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Publication numberUS7730359 B2
Publication typeGrant
Application numberUS 11/232,643
Publication dateJun 1, 2010
Filing dateSep 22, 2005
Priority dateSep 22, 2005
Fee statusPaid
Also published asUS20070073735
Publication number11232643, 232643, US 7730359 B2, US 7730359B2, US-B2-7730359, US7730359 B2, US7730359B2
InventorsStuart Clarke
Original AssigneeAt&T Intellectual Property I, L.P.
Export CitationBiBTeX, EndNote, RefMan
External Links: USPTO, USPTO Assignment, Espacenet
Repair of network communication files
US 7730359 B2
Abstract
Embodiments of the present disclosure provide method and devices for repairing computer files that impair network communications. In this regard, one embodiment of such a method, among others, can be broadly summarized by the following steps: extracting information corresponding to settings for network communications from a local resource file, wherein the local resource file is embedded within an application executed by a computer for repairing the files impairing network communication on the computer; and replacing information within a registry of the computer with at least a portion of the extracted information, wherein the replaced information includes settings pertaining to facilitation of network communications on the computer. Other methods and devices are also provided.
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Claims(18)
1. A method for repairing computer files that impair network communications, comprising:
extracting information corresponding to settings for network communications from a local resource file, wherein the local resource file is embedded within an application executed by a computer for repairing the computer files impairing network communication on the computer and wherein the application for repairing the computer files impairing the network communication on the computer is included within a file for implementing a digital subscriber line service;
resetting a network connection associated with the computer; and
replacing information within a registry of the computer with the extracted information, wherein the replaced information includes settings pertaining to facilitation of network communications on the computer.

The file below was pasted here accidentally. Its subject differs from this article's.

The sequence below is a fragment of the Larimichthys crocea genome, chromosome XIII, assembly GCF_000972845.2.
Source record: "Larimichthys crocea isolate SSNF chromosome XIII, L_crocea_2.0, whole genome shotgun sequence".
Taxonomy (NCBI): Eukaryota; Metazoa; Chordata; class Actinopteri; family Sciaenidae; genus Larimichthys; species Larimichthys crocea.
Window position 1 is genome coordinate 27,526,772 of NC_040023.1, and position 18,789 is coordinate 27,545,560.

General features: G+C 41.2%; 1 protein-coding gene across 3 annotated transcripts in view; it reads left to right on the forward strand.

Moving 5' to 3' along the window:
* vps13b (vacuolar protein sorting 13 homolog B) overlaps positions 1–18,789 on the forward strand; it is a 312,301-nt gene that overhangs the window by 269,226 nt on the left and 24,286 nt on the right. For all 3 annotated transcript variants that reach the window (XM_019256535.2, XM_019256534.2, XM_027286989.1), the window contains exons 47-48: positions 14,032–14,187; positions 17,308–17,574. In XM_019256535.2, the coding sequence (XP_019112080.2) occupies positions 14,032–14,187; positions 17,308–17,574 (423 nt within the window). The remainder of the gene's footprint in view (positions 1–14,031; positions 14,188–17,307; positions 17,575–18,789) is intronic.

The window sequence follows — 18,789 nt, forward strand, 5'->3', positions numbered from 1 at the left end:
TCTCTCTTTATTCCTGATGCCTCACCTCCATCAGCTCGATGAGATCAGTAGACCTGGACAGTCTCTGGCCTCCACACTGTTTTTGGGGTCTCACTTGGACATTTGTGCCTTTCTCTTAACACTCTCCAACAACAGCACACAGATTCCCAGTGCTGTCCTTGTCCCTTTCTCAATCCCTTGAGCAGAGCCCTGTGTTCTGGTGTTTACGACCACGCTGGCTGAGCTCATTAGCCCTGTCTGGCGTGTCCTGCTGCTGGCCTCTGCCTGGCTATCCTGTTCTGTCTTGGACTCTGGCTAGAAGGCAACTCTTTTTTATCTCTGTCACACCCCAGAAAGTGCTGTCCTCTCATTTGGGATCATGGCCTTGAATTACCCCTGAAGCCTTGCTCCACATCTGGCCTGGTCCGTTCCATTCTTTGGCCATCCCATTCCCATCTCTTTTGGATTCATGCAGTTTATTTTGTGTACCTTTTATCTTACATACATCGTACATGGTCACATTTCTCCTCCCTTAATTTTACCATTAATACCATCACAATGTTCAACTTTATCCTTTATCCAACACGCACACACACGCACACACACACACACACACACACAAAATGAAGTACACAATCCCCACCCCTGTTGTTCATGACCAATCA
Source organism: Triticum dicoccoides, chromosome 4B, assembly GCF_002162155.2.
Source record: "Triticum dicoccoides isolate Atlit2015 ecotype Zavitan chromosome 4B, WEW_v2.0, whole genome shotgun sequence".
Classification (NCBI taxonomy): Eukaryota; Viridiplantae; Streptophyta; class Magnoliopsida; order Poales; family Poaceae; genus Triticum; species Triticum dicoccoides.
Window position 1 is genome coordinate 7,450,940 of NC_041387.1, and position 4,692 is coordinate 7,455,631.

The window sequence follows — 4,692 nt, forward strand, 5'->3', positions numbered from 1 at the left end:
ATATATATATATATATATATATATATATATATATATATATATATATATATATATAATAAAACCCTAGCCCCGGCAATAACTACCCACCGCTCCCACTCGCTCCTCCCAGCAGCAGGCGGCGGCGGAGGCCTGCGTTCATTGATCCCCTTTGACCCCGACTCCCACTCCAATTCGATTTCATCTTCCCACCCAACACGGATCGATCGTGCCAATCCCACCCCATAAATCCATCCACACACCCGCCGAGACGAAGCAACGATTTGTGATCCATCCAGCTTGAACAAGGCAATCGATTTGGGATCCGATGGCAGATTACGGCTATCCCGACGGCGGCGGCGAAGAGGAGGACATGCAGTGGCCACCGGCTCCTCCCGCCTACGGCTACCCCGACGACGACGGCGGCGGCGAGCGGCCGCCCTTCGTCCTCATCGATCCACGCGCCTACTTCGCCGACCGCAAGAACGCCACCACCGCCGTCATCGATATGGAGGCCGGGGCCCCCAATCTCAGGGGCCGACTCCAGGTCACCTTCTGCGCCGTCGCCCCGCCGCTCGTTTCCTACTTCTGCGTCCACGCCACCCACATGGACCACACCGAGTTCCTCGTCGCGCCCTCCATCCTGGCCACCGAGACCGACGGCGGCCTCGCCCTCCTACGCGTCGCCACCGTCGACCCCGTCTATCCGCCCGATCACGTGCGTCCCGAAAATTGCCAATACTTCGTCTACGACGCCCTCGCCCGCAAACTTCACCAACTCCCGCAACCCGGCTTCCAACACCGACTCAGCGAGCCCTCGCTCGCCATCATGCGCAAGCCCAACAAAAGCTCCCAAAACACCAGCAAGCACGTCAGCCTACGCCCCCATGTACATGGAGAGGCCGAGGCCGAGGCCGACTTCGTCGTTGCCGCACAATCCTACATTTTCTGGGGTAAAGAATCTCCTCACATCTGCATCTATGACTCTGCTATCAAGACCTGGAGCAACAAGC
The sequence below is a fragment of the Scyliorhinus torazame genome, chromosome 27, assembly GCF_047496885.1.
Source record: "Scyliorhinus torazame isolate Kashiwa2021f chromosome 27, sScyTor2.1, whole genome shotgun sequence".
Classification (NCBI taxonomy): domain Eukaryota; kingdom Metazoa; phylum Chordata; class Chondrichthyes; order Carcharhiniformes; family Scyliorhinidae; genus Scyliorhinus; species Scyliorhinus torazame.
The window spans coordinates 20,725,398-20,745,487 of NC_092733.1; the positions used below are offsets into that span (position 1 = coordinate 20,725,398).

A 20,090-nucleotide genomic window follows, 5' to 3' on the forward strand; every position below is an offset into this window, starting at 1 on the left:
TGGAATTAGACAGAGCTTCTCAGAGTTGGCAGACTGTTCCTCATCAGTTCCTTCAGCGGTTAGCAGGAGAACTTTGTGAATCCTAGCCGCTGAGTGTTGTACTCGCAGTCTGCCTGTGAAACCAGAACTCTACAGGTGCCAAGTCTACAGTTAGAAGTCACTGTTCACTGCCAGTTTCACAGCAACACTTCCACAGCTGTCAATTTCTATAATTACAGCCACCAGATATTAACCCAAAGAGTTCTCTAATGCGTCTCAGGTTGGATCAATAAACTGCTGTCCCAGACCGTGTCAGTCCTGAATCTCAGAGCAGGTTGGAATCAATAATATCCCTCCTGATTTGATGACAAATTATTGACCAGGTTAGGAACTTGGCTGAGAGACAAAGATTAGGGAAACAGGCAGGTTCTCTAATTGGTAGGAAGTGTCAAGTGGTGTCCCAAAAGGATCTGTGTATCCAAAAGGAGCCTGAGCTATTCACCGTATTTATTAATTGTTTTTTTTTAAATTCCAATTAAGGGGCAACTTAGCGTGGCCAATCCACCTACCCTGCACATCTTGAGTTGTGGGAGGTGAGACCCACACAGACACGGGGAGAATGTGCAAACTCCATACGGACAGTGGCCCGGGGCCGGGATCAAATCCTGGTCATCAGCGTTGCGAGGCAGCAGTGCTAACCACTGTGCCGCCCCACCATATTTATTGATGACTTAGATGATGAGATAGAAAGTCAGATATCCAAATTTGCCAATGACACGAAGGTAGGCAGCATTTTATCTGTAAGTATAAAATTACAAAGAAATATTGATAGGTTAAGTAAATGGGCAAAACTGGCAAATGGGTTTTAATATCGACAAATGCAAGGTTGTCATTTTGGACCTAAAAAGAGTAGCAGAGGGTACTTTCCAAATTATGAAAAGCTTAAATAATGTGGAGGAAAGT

2. The method of claim 1, further comprising:
determining a version of an operating system operating on the computer; and
selecting the information extracted from the local resource file based upon the version of the operating system operating on the computer.
3. The method of claim 2, wherein the local resource file includes information for at least three different versions of operating systems.
4. The method of claim 1, further comprising:
prompting a user to make a back-up copy of current registry information before proceeding with replacing current registry information with extracted information.
5. The method of claim 4, further comprising:
storing the back-up copy as a file within a file directory of the computer and maintaining the file within the file directory.
6. The method of claim 5, wherein previous registry information is restored by directly importing the backup-copy of the registry information into the registry of the computer.
7. The method of claim 1, further comprising:
performing a clean-up routine to remove files that were produced to extract information from the resource file.
8. The method of claim 1, wherein the extracted information includes host information having a mapping of device names to network addresses, the method further comprising:
replacing current host information within a file directory of the computer with extracted host information.
9. The method of claim 1, wherein an interface for the application includes one button that is selectable by a user, wherein selection of the one button initiates the extracting and replacing steps.
10. A computer readable storage medium having an executable computer program for repairing computer files that impair network communications, the program having instructions for performing:
extracting information corresponding to settings for network communications from a local resource file, wherein the local resource file is embedded within an application executed by a computer for repairing the computer files impairing network communication on the computer and wherein the application for repairing the computer files impairing the network communication on the computer is included within a file for implementing a digital subscriber line service;